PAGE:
I’ve been working with Google’s AppEngine and Django templates to see if it is a good platform for developing a new project.
The project requires partitioning data between different domains, meaning that one company’s data is unavailable to another company if more than one company uses the system.
Further, user data may need to be partitioned in some scenarios. For example, one user’s clients may not be accessible to another user even though they are both within the same domain.
I’m unclear how to make this work with the Google platform. For example, the User object, if using the Google infrastructure to manage users, has an id that is guaranteed to remain the same UNLESS OpenId authentication is used.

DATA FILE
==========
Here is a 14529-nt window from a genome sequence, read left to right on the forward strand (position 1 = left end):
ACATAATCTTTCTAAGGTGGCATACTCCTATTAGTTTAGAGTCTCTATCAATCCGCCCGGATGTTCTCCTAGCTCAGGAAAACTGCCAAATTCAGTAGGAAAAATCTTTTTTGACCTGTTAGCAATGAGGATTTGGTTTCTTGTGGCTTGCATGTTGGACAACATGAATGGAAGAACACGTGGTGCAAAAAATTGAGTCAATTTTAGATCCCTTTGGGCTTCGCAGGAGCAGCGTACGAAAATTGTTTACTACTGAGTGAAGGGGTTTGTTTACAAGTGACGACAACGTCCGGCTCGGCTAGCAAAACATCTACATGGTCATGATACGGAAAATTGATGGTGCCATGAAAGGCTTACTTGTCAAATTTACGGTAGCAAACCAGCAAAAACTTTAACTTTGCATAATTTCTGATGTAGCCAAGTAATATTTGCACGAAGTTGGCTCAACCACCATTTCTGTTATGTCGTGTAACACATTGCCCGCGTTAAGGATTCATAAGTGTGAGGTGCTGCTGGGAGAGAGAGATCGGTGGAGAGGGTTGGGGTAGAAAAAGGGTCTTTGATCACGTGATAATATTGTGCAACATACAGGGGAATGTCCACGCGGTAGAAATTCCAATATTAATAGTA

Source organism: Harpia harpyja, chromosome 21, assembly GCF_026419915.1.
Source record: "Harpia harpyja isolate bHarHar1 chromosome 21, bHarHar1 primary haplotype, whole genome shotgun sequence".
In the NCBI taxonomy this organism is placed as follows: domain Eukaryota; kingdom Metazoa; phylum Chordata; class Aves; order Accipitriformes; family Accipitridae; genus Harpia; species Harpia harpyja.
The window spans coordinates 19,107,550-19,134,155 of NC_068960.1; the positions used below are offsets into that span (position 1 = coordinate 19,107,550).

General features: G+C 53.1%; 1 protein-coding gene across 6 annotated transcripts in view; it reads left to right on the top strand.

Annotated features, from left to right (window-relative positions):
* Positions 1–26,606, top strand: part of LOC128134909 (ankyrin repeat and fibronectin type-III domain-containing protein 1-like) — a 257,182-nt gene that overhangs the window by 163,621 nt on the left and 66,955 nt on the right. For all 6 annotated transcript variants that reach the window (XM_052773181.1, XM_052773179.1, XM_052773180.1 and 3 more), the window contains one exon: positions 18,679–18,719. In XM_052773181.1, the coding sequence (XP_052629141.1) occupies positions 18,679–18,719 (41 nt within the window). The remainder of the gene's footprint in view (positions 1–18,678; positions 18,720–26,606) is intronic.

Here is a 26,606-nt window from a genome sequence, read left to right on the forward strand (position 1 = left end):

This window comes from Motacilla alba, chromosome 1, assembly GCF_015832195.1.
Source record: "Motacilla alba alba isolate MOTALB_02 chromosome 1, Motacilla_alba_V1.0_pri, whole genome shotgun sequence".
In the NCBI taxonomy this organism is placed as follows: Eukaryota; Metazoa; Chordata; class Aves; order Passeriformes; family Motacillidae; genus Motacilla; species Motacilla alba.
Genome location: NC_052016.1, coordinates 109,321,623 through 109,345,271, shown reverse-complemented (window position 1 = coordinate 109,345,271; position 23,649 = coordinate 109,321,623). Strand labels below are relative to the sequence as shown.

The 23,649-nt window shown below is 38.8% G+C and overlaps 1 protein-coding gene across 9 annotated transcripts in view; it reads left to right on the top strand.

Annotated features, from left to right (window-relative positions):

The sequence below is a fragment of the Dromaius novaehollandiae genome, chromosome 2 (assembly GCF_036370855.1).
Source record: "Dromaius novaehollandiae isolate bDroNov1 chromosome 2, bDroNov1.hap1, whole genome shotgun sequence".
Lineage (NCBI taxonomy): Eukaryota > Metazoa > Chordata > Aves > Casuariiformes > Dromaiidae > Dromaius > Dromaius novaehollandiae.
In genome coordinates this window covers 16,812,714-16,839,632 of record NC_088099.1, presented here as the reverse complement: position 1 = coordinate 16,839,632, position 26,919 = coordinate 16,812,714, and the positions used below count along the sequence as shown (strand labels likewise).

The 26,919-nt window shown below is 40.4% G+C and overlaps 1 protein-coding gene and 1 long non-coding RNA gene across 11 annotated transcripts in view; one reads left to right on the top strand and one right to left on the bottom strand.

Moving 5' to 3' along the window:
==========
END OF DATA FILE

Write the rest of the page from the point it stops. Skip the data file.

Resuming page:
The documentation reads:
If the email address is associated with a Google account, user_id returns the unique permanent ID of the user, a str. This ID is always the same for the user regardless of whether the user changes her email address.
If the email address is not associated with a Google account, user_id returns None.
Note: If your application constructs the User instance, the API will not set a value for user_id and it returns None.
Therefore, unless all my users have Gmail accounts, it appears the infrastructure is pretty useless if I have to map users to permissions, for example.
I need to look further into this problem. I’m also reading further into the Django docs to see what wisdom they shed on handling user authentication.
Another issue relates to reliability. I am reading a lot about reliability problems with the AppEngine, though it is unclear whether the problems exist in the Business level support environment.
I really like the way the AppEngine integrates with Python, which is the language I’m using. I’m not sure if this is the AppEngine’s initiative, or related to other standards.